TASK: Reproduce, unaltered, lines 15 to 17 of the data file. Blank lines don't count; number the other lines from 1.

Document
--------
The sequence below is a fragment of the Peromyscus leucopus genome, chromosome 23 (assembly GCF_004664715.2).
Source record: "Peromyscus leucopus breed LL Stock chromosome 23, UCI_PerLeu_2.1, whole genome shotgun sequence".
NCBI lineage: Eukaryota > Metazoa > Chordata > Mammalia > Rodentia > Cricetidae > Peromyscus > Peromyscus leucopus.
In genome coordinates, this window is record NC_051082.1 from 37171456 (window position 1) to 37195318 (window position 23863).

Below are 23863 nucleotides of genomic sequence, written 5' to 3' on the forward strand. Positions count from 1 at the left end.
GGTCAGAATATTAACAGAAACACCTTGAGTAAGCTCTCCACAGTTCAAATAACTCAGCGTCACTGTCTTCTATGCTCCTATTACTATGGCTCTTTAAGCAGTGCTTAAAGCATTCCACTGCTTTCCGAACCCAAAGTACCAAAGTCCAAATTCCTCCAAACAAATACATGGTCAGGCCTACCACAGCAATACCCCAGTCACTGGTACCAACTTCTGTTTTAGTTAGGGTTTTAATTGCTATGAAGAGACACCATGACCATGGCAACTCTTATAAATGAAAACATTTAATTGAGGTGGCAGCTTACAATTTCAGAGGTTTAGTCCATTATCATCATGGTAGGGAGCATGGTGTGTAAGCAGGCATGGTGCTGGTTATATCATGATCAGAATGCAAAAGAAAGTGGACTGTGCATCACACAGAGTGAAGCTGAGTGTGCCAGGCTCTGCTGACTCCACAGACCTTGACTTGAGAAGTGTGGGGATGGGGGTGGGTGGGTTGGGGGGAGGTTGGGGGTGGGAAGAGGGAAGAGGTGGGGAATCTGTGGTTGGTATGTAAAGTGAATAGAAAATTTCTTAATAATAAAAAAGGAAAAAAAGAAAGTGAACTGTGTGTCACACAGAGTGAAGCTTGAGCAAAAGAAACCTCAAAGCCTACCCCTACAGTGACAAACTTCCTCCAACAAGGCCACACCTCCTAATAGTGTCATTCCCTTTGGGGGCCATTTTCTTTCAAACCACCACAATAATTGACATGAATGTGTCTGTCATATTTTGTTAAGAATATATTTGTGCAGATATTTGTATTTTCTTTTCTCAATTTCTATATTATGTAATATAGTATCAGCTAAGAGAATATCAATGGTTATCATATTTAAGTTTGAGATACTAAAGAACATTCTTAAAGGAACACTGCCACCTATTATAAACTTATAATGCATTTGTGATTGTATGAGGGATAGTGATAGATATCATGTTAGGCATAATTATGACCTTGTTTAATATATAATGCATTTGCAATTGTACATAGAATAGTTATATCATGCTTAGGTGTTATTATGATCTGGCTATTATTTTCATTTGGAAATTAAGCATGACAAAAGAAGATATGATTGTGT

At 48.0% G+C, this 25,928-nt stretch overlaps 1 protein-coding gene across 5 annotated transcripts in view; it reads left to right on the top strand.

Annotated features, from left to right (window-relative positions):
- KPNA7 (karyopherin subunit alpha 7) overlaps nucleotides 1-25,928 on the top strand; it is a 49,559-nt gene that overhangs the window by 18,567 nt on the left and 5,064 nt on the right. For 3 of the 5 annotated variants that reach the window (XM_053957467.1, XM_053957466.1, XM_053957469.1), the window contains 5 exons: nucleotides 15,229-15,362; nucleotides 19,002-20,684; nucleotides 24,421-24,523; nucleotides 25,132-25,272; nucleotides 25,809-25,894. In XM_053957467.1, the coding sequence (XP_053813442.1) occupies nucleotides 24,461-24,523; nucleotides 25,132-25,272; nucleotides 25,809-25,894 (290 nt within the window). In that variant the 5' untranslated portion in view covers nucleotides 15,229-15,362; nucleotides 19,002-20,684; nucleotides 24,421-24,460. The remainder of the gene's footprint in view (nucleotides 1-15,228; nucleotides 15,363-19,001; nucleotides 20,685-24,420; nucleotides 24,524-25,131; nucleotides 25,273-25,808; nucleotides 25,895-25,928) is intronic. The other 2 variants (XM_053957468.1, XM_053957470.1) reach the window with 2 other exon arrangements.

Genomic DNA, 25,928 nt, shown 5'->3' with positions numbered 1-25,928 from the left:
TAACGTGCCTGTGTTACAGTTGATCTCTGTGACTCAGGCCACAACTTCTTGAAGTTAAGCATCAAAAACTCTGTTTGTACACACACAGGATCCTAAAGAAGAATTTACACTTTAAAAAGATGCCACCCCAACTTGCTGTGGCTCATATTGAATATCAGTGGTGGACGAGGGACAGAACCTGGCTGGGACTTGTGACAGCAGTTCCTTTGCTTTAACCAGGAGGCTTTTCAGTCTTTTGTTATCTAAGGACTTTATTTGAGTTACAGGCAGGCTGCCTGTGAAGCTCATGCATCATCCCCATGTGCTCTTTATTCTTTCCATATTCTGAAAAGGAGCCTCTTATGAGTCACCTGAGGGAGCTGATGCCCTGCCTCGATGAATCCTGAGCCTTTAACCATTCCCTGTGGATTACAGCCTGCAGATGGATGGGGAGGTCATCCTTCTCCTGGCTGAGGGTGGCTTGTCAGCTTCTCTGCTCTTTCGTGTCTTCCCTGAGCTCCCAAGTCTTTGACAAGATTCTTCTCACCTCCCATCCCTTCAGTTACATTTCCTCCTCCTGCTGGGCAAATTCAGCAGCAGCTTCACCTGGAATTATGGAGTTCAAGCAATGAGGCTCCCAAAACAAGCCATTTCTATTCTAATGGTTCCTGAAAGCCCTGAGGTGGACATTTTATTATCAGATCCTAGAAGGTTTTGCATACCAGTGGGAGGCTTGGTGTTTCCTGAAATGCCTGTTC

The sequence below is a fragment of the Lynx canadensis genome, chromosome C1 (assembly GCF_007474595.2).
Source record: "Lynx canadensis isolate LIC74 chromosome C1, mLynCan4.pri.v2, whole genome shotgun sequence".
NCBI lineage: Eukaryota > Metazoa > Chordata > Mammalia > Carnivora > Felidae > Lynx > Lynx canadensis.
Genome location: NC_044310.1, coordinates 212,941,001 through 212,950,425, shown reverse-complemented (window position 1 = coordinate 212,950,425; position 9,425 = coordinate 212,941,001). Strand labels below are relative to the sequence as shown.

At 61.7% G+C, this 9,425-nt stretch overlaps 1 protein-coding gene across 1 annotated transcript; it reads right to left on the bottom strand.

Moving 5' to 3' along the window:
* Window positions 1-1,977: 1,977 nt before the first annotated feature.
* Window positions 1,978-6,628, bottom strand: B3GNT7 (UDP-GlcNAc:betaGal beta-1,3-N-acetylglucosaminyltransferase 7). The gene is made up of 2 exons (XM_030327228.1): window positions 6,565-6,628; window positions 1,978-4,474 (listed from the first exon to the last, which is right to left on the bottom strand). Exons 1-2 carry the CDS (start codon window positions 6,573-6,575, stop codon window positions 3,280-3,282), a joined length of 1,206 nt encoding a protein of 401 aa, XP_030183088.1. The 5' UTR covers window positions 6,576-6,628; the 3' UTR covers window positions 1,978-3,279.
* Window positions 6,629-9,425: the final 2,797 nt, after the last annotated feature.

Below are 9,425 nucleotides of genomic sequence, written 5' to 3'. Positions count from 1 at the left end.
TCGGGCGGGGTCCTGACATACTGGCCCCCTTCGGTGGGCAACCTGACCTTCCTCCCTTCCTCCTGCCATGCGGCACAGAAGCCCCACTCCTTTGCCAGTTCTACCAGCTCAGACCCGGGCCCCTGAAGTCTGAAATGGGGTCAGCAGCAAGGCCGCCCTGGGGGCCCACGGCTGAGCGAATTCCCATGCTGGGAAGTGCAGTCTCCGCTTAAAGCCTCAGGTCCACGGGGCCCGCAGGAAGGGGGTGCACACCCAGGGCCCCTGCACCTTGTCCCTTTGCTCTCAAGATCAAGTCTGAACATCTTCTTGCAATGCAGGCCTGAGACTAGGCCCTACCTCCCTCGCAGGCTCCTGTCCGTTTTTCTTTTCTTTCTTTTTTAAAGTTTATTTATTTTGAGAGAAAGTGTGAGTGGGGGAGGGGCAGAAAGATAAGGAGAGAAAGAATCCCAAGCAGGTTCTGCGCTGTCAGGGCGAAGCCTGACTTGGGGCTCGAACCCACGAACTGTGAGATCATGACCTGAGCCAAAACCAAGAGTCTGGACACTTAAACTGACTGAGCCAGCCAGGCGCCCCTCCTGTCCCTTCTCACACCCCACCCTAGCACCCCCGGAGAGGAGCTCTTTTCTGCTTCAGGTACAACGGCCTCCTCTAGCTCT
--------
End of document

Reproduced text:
Genome location: NC_044310.1, coordinates 212,941,001 through 212,950,425, shown reverse-complemented (window position 1 = coordinate 212,950,425; position 9,425 = coordinate 212,941,001). Strand labels below are relative to the sequence as shown.

At 61.7% G+C, this 9,425-nt stretch overlaps 1 protein-coding gene across 1 annotated transcript; it reads right to left on the bottom strand.

Moving 5' to 3' along the window: